Behind the mask is ugly and raw. So ugly and raw.

 

Behind the mask, I’m crying so hard that my body physically hurts from crying. Feeling like I’ve been broken into a million pieces and wondering how on earth those pieces can ever come back together. Screaming until my throat hurts and I have no voice left. Behind the mask is pain. Unimaginable, unbearable pain.

 

Behind the mask is anger. So much anger. Anger at the world for continuing to turn; at God for taking my child from me. Anger at all the happy faces I see on my social media; all those happy, complete families. Envy – all-consuming envy. Why can’t that be me? Why them and not us?

 

Don’t get me wrong – I don’t want anyone else to be living with the pain I live with. I just wish that I could be part of your world again.

 

Because behind the mask is exile and loneliness. I go to baby groups; do normal everyday things, but often it feels as though I am watching daily life through glass. Part of it, but not part of it. Separated by this huge chasm that is child loss.

 

Behind the mask is a chasm of sadness. So much sadness. Always there. Each day, I cross the chasm on a flimsy bridge. Every now and then, I fall off the bridge into the chasm of sadness. Sometimes the depth of it terrifies me. I am scared that I will just keep falling. But something holds me up and pulls me back on the bridge.

 

A drawing of me crossing a bridge over a dark chasm with the word "sadness" inside the chasm

 

There are many days when I hide behind my mask. There are days when the mask feels heavy and hard to hide behind. When I shut myself away from the world and let the mask drop. When I allow myself to feel the pain and the anger because that is what I need to do.

 

I wear the mask to hide my pain from others; but I also wear it to try and hide from the pain myself. Trying to push away the pain and the rawness and the ugliness of grief.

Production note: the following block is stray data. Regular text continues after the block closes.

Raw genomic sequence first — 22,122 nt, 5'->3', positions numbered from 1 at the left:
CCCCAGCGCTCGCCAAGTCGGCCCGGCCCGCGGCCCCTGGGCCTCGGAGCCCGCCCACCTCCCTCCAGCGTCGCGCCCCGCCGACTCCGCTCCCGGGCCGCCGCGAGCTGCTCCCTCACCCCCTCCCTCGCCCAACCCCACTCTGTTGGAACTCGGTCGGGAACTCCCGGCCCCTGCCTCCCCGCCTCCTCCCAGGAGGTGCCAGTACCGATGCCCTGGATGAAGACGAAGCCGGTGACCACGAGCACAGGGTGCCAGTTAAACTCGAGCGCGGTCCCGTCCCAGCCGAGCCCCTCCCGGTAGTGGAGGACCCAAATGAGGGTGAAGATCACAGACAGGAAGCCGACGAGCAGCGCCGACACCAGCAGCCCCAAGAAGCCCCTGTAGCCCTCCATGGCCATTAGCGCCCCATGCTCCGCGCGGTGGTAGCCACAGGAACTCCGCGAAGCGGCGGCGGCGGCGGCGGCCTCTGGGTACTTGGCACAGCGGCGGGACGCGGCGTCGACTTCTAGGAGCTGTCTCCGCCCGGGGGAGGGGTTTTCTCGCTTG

And sometimes I look in the mirror and see the mask and see someone who is strong and positive and able to keep going. Sometimes I see the mask and it helps me to believe that I can be that person too. Sometimes the mask gives me the strength to smile and laugh and be the mummy that Jessica would want me to be.

6 thoughts on “Grief and life after Jessica: Behind the mask

  1. I have no words, Louise. You express your pain so beautifully, yet so heartbreakingly. I think of you and Jessica often and wish that you didn’t have to live through this grief and wear your mask. x

  2. I’m so sorry that someone was so insensitive. This is a beautiful post and it made me think of you carrying Jessica with you everywhere you go. I know she brought you so much joy despite going through so much herself and I’m sure her strength is one of the things that has made you so able to wear the mask.
    Nat.x

  3. Sending so much love. I know that mask so well. Now I wear the mask for me and don’t know how to take it off or whether I want to. I’m not ready to see behind the mask

    1. Thanks Victoria. I can understand not wanting to see behind the mask. Often hiding behind the mask helps me get through the day too. Lots of love to you too xx